“The way we sometimes provide care can be ageist…Care can be well intentioned but we can make a statement that fails to see the person as they are.
“They shouldn’t be dismissive and say, ‘they are aged. What do you expect?’ They should see an older person as someone who is able to benefit from treatment, who has the ability to recover [from a mental health condition], and therefore take the issue seriously and provide appropriate care and referrals.”
Increasing need. A vital response
The beyondblue program was developed after two years of work, with the assistance of the Community Services and Health Industry Skills Council (CS&HISC) to more formally recognise depression and anxiety within aged care qualifications.
CS&HISC’s communications manager, Rhoni Stokes, said the organisation acted on an increasing need to supply the sector with more depression/anxiety issues training.
“CS&HISC has been hearing from service providers that the incidence of anxiety and depression in aged care clients is more prevalent than it was several years ago,” Ms Stokes said.
“Our 2012 Environmental Scan highlighted the need for care workers in the home to be equipped with a broader range of skills including the ability to identify the signs of early onset depression and other mental illnesses, as they are often the only regular contact for these clients.”
“This is also true for workers in aged care facilities. With all the qualifications in both the Community Services Training Package and the Health Training Package currently under review and entering the consultation phase, it can be expected that we will be hearing from industry on this and other changes occurring in client care that the qualifications will need to address.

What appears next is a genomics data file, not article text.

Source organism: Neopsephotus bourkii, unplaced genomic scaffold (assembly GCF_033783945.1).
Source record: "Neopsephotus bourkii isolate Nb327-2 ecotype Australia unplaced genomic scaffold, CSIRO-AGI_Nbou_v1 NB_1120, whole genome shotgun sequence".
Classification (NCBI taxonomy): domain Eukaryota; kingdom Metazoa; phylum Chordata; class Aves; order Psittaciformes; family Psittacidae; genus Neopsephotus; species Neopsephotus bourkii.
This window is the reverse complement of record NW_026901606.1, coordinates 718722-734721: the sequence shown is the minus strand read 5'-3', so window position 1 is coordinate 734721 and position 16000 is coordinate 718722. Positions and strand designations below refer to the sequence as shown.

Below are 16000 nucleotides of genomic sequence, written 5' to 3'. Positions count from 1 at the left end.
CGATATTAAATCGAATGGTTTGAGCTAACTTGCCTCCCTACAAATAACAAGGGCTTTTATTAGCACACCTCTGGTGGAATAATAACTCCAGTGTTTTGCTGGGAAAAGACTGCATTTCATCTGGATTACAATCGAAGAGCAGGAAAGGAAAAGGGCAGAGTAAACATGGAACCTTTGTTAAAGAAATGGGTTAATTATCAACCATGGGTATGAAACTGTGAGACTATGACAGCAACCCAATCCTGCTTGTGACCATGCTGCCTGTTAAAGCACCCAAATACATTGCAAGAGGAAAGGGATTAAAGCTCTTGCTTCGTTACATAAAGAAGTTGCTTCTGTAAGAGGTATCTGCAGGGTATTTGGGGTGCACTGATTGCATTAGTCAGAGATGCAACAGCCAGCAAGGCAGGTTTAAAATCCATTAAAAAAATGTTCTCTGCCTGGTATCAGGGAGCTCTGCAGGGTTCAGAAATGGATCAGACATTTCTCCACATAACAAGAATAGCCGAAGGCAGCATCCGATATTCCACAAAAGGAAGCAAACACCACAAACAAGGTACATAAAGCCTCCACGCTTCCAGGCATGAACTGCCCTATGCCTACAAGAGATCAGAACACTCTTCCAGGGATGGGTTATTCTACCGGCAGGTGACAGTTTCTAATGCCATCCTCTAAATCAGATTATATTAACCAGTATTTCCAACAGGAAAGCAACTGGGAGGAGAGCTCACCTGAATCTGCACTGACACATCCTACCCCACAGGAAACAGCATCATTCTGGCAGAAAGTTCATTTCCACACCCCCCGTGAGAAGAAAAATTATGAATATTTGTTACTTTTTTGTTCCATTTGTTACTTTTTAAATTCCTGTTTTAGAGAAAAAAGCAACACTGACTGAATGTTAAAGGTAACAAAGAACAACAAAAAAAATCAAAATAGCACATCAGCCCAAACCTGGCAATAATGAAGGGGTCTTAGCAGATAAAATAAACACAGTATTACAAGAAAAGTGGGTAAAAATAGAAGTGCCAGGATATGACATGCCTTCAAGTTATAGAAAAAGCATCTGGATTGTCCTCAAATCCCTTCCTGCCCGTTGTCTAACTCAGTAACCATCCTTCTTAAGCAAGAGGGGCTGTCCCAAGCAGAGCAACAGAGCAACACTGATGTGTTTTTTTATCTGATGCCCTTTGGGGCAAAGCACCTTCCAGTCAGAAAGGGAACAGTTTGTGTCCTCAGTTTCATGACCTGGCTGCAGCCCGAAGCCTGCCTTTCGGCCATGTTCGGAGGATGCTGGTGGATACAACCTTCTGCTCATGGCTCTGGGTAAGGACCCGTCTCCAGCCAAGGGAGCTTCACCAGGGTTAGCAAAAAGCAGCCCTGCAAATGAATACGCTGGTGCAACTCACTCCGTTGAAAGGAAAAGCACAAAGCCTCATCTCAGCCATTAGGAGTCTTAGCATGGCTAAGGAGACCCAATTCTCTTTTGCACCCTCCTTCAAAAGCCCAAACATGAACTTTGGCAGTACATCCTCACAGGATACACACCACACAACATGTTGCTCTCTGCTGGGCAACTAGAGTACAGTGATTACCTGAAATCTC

“Greater awareness and training that supports aged care workers in meeting their clients’ needs is always valuable.”
Ms Wilson also confirms that increasingly, more aged care providers are starting to “think about and recognise issues relating to the mental health of older people, and creating services to respond to the issues”.
The peak body held an interactive forum, The Mental Health of Older People-Connecting Sectors, last week in Sydney to raise the awareness of these issues and promote best practice.
It was held in collaboration with the Mental Health Coordinating Council (MHCC) to strengthen connections across the aged care and mental health sectors.
Last week’s forum addressing mental health issues in the older population: John Feneley (right), the newly appointed inaugural Commissioner of the NSW Mental Health Commission and Janet Meagher, an international consumer advocate, speaker and lecturer.
Ms Wilson said the strong presence of consumers and carers assisted the conversations to remain grounded and set the stage for participants as issues associated with the ageing of people with mental health problems were considered.
Research from the National Ageing Research Institute (2009) reveals almost 35 per cent of older people in residential care will experience depression, while around 30 per cent of older people living in the community will experience it. These rates are at least double the general population risk.